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Ed S
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Ed S
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"Thanks to their stunning design, some ICT 1301s took on another role in the 1970s and 1980s, appearing in the James Bond film The Man with the Golden Gun, also Blake's 7, The Pink Panther, and Doctor Who. Only three other ICT 1301s are known to have survived, but Flossie is the only one ever likely to work again."
ICT 1301 Fact File (also from +The National Museum of Computing):
* A second Generation Early British Design, implemented by Computer Developments Limited for ICT (International Computers and Tabulators) which became ICL (International Computers Limited).
* Designer: Dr R Bird. He started the project in mid 1958.
* Console and colour scheme designer: Noel London
* Translation of design to a working machine by GEC at Coventry, using Early British Germanium transistors.
* Over 150 built.
* First customer delivered machine, Serial No 6, Flossie to London University at Senate House in 1962.
* This design developed into the 1302 a realtime multiprogram system which became one of the foundation blocks of the ICT 1900 range.

Floor footprint: 25 foot by 25 ft area
Max configuration weight: 5.5 Tons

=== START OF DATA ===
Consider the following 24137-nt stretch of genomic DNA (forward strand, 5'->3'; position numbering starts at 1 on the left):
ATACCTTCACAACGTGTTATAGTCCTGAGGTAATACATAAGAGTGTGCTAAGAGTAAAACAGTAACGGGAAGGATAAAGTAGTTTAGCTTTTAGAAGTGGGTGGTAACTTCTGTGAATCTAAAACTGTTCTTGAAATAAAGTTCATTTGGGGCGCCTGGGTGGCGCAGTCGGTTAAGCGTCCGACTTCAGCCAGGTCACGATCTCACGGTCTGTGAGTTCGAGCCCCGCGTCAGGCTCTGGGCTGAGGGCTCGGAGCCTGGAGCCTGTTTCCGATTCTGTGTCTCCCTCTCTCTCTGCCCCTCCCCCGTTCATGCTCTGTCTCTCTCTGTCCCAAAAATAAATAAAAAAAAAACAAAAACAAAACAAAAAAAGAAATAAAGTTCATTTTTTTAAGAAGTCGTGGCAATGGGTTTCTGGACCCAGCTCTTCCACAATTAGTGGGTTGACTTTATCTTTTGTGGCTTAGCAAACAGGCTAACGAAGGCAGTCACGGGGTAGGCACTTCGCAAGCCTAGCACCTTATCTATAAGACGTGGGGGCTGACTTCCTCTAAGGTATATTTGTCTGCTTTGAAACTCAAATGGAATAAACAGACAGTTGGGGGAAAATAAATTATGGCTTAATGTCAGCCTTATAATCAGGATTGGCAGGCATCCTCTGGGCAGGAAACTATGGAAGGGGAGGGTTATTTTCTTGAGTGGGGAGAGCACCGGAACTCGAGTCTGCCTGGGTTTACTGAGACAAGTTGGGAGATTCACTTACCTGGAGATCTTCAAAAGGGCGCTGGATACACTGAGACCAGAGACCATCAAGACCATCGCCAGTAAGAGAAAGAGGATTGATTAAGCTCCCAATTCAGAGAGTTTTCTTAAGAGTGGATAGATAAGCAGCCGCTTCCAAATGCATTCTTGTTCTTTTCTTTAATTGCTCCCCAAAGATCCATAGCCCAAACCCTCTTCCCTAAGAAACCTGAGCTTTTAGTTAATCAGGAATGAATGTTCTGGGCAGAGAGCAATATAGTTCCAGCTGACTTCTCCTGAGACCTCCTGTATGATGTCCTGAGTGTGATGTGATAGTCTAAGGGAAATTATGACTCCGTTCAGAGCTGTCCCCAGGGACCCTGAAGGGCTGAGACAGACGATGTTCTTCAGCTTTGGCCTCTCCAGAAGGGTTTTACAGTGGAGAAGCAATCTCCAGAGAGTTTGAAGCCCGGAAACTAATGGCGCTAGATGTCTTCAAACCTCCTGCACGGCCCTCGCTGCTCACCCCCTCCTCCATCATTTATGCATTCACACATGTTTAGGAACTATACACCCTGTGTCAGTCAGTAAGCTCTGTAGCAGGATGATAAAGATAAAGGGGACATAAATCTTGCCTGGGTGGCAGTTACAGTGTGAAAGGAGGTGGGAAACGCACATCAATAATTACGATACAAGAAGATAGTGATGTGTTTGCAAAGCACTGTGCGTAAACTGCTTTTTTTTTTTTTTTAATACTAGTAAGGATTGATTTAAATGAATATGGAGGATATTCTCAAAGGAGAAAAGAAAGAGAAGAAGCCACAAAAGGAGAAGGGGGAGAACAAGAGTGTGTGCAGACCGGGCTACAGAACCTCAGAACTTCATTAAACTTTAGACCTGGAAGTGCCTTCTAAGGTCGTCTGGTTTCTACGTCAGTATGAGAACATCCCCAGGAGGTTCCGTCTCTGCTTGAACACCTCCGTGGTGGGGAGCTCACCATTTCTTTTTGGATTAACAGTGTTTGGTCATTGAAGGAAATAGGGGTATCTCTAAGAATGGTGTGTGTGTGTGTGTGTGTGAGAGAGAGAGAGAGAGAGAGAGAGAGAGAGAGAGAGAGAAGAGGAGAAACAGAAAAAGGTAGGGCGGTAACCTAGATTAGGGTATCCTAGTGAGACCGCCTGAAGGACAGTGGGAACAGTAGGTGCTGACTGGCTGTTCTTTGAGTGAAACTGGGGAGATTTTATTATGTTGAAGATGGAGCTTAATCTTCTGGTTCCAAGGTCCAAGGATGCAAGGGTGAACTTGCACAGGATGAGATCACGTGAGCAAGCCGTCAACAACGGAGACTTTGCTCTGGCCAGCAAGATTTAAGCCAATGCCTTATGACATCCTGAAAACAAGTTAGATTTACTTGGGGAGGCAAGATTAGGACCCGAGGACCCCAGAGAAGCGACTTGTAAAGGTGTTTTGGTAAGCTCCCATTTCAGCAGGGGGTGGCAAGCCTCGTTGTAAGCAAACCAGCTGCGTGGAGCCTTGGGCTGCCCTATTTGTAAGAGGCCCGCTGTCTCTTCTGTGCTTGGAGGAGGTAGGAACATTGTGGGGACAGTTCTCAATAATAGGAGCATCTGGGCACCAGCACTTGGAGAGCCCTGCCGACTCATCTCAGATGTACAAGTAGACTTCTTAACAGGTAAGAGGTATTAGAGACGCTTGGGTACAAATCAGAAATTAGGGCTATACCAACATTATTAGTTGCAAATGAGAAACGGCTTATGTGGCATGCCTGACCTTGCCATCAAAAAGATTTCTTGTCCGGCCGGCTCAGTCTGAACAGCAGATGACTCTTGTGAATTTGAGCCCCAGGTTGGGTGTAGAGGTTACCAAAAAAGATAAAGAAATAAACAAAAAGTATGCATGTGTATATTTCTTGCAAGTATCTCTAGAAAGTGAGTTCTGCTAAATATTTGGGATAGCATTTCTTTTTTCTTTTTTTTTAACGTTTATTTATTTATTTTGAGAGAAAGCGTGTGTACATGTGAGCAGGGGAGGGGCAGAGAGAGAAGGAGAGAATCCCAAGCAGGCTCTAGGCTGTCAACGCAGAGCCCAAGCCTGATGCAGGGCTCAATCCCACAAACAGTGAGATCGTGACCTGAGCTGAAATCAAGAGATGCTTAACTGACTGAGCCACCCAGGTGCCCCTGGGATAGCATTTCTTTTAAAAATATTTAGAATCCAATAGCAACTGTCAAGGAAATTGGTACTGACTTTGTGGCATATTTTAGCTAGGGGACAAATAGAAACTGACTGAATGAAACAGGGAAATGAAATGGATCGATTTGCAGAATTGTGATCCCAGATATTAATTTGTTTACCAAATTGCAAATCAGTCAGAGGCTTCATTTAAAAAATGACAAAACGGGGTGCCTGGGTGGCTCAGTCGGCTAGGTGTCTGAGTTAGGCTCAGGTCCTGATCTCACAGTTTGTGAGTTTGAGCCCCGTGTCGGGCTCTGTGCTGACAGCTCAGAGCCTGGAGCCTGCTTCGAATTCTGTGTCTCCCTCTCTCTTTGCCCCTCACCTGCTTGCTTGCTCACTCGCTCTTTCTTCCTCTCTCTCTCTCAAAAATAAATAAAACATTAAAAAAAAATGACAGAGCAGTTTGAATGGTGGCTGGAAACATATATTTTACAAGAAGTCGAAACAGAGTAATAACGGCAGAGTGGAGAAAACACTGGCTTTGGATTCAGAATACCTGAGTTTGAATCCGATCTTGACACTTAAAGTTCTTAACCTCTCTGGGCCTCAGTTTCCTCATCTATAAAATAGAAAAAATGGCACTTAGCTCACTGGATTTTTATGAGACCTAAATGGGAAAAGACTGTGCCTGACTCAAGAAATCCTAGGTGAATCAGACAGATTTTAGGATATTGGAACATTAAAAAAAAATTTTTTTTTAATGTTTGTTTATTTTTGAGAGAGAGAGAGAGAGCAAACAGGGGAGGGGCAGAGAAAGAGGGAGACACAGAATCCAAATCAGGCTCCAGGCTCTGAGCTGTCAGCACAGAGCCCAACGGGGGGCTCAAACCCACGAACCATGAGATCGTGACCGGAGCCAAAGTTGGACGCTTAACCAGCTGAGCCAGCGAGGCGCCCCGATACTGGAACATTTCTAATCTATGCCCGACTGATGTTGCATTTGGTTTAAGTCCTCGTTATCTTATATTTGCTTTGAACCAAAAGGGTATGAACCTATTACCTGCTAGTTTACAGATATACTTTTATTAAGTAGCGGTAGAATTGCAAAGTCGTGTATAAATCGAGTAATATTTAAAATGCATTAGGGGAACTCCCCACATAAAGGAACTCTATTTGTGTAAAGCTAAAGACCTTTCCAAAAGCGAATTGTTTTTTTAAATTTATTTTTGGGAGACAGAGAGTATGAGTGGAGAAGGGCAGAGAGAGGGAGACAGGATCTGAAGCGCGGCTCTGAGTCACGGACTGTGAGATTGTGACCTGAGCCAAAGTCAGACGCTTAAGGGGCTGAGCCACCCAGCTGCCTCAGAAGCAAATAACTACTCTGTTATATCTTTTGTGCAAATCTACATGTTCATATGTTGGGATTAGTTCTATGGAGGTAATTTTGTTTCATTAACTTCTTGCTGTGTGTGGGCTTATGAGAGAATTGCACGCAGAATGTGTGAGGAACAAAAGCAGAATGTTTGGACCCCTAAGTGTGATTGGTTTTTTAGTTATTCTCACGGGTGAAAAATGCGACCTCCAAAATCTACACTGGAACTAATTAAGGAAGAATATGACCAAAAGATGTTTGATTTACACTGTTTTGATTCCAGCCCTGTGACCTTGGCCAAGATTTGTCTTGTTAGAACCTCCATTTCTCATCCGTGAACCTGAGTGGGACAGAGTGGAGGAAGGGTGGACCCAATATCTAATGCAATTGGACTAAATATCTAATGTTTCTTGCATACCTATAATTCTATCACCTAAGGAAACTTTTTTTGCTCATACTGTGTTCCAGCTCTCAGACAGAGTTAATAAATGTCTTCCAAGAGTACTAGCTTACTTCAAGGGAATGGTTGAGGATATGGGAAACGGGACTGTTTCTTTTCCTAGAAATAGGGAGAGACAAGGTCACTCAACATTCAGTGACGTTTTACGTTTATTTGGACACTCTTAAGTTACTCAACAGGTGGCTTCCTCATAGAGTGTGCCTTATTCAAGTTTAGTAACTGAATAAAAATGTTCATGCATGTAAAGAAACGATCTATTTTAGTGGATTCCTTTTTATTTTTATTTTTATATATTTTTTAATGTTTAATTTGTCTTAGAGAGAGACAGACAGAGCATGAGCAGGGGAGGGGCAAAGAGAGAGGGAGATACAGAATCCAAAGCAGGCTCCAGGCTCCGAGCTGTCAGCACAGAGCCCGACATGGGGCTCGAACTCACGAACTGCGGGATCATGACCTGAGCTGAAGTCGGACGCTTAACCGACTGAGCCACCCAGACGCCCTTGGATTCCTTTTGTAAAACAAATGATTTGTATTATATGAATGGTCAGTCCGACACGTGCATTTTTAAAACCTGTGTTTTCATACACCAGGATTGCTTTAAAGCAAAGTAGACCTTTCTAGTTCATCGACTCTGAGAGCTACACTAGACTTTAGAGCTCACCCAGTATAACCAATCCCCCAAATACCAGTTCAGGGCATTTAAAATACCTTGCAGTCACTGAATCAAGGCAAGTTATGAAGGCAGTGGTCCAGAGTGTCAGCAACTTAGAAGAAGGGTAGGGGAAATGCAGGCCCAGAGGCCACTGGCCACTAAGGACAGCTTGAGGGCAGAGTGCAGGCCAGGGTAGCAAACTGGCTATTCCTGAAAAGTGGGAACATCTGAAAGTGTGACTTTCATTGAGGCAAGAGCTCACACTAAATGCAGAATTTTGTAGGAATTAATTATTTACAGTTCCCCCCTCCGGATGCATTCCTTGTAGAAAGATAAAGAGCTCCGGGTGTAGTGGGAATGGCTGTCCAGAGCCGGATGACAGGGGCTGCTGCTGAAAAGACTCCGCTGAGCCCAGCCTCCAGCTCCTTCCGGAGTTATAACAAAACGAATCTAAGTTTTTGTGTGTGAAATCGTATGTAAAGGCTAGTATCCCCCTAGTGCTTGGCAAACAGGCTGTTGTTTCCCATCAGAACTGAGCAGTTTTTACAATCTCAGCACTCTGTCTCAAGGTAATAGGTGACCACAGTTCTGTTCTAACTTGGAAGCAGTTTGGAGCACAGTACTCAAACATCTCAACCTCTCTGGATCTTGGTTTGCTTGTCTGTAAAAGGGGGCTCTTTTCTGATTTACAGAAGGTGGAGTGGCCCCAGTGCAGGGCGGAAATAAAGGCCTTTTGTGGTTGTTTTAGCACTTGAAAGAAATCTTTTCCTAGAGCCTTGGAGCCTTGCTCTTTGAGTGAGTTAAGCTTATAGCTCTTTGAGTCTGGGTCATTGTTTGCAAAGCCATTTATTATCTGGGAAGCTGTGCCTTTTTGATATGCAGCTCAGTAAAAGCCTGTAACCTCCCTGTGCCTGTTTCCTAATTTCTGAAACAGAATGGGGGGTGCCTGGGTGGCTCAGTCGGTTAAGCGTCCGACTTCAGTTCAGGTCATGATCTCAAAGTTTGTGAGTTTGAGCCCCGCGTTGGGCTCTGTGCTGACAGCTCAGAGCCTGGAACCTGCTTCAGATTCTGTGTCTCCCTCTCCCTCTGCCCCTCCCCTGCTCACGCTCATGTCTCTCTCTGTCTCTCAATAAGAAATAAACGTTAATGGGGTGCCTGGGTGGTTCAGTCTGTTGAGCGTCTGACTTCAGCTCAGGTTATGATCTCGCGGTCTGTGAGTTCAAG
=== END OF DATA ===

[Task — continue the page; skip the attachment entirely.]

Power consumption : max 13kw of three phase power, idle 6.2kw
Number of logic PCBs: just over 4 thousand plus 1 Single Valve
Number of transistors: over 16 thousand
Number of logic bays: 22
Internal Speed: 1MHz by 4 bits = 4MHz data rate
Number of bits per word: 48 + parity ( format = Hexadecimal)
Number of bytes in main (core) store: 12,000
Number of bytes on a single drum Store: 72,000
Max number of drums: 8
Integrated card reader: 600, 80 column cards per min
Integrated line printer: 600 lines per min by 120 print positions
Integrated card punch: 100, 80 column cards per min
Additional paper tape reader: 1,000 chars per second
Magnetic tape (as fitted ): approx 10 mega byte per reel
Max number of magnetic tape decks: 8
Plus ability by software to drive any single ICT 1900 device
Number of indicator lights on Console: 252
Number of relays to switch power: over 24
Website for more info www.ict1301.co.uk

(All the above from http://www.tnmoc.org/news/news-releases/flossie-first-mass-produced-business-computer-rescued which comes from the re-rescue about a year after the BBC article)
 
One of the world's oldest commercial computers, Flossie, is restored back to working order by two enthusiasts in a barn in Kent.
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Moore's Law in film props: Every 18 months the budget of a film a specific computer is used for as a prop diminishes by 50% as it is handed down from major feature films to B-movies. It usually starts as a room-filling device and is eventually cut down to the smallest panel as the sets become smaller and cheaper. – On the other hand, this may have prepared certain audiences for really small fancy computers … :-)
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Ed S